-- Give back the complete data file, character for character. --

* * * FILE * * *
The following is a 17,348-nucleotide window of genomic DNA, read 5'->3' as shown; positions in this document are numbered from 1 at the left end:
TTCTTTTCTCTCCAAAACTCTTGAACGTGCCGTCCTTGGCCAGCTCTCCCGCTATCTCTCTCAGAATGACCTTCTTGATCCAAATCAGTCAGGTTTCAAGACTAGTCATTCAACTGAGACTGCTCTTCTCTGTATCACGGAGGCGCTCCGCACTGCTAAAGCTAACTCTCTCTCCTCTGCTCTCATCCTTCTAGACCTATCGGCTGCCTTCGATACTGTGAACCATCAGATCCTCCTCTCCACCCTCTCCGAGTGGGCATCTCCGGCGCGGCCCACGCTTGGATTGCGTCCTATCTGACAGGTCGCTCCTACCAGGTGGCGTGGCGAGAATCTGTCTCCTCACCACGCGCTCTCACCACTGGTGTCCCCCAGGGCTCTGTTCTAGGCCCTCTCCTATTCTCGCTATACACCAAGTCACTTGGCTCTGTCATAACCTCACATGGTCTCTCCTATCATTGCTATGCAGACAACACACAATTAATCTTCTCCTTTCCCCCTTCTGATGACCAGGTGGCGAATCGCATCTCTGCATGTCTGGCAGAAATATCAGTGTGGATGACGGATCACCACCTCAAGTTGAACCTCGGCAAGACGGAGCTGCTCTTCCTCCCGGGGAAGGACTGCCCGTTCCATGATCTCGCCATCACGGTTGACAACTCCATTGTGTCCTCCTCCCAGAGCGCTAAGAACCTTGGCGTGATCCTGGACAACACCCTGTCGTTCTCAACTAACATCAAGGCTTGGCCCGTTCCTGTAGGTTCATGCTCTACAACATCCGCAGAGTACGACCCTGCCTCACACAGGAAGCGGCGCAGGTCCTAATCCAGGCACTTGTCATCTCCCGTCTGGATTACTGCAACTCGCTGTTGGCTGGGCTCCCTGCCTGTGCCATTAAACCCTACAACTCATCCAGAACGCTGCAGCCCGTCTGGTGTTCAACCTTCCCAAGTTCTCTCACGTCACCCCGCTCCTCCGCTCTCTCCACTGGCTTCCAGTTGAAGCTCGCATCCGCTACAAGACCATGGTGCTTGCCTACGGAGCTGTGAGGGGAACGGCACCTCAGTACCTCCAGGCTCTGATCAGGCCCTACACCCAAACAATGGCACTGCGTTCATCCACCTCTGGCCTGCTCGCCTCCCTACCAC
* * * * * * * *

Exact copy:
The following is a 17,348-nucleotide window of genomic DNA, read 5'->3' as shown; positions in this document are numbered from 1 at the left end:
TTCTTTTCTCTCCAAAACTCTTGAACGTGCCGTCCTTGGCCAGCTCTCCCGCTATCTCTCTCAGAATGACCTTCTTGATCCAAATCAGTCAGGTTTCAAGACTAGTCATTCAACTGAGACTGCTCTTCTCTGTATCACGGAGGCGCTCCGCACTGCTAAAGCTAACTCTCTCTCCTCTGCTCTCATCCTTCTAGACCTATCGGCTGCCTTCGATACTGTGAACCATCAGATCCTCCTCTCCACCCTCTCCGAGTGGGCATCTCCGGCGCGGCCCACGCTTGGATTGCGTCCTATCTGACAGGTCGCTCCTACCAGGTGGCGTGGCGAGAATCTGTCTCCTCACCACGCGCTCTCACCACTGGTGTCCCCCAGGGCTCTGTTCTAGGCCCTCTCCTATTCTCGCTATACACCAAGTCACTTGGCTCTGTCATAACCTCACATGGTCTCTCCTATCATTGCTATGCAGACAACACACAATTAATCTTCTCCTTTCCCCCTTCTGATGACCAGGTGGCGAATCGCATCTCTGCATGTCTGGCAGAAATATCAGTGTGGATGACGGATCACCACCTCAAGTTGAACCTCGGCAAGACGGAGCTGCTCTTCCTCCCGGGGAAGGACTGCCCGTTCCATGATCTCGCCATCACGGTTGACAACTCCATTGTGTCCTCCTCCCAGAGCGCTAAGAACCTTGGCGTGATCCTGGACAACACCCTGTCGTTCTCAACTAACATCAAGGCTTGGCCCGTTCCTGTAGGTTCATGCTCTACAACATCCGCAGAGTACGACCCTGCCTCACACAGGAAGCGGCGCAGGTCCTAATCCAGGCACTTGTCATCTCCCGTCTGGATTACTGCAACTCGCTGTTGGCTGGGCTCCCTGCCTGTGCCATTAAACCCTACAACTCATCCAGAACGCTGCAGCCCGTCTGGTGTTCAACCTTCCCAAGTTCTCTCACGTCACCCCGCTCCTCCGCTCTCTCCACTGGCTTCCAGTTGAAGCTCGCATCCGCTACAAGACCATGGTGCTTGCCTACGGAGCTGTGAGGGGAACGGCACCTCAGTACCTCCAGGCTCTGATCAGGCCCTACACCCAAACAATGGCACTGCGTTCATCCACCTCTGGCCTGCTCGCCTCCCTACCAC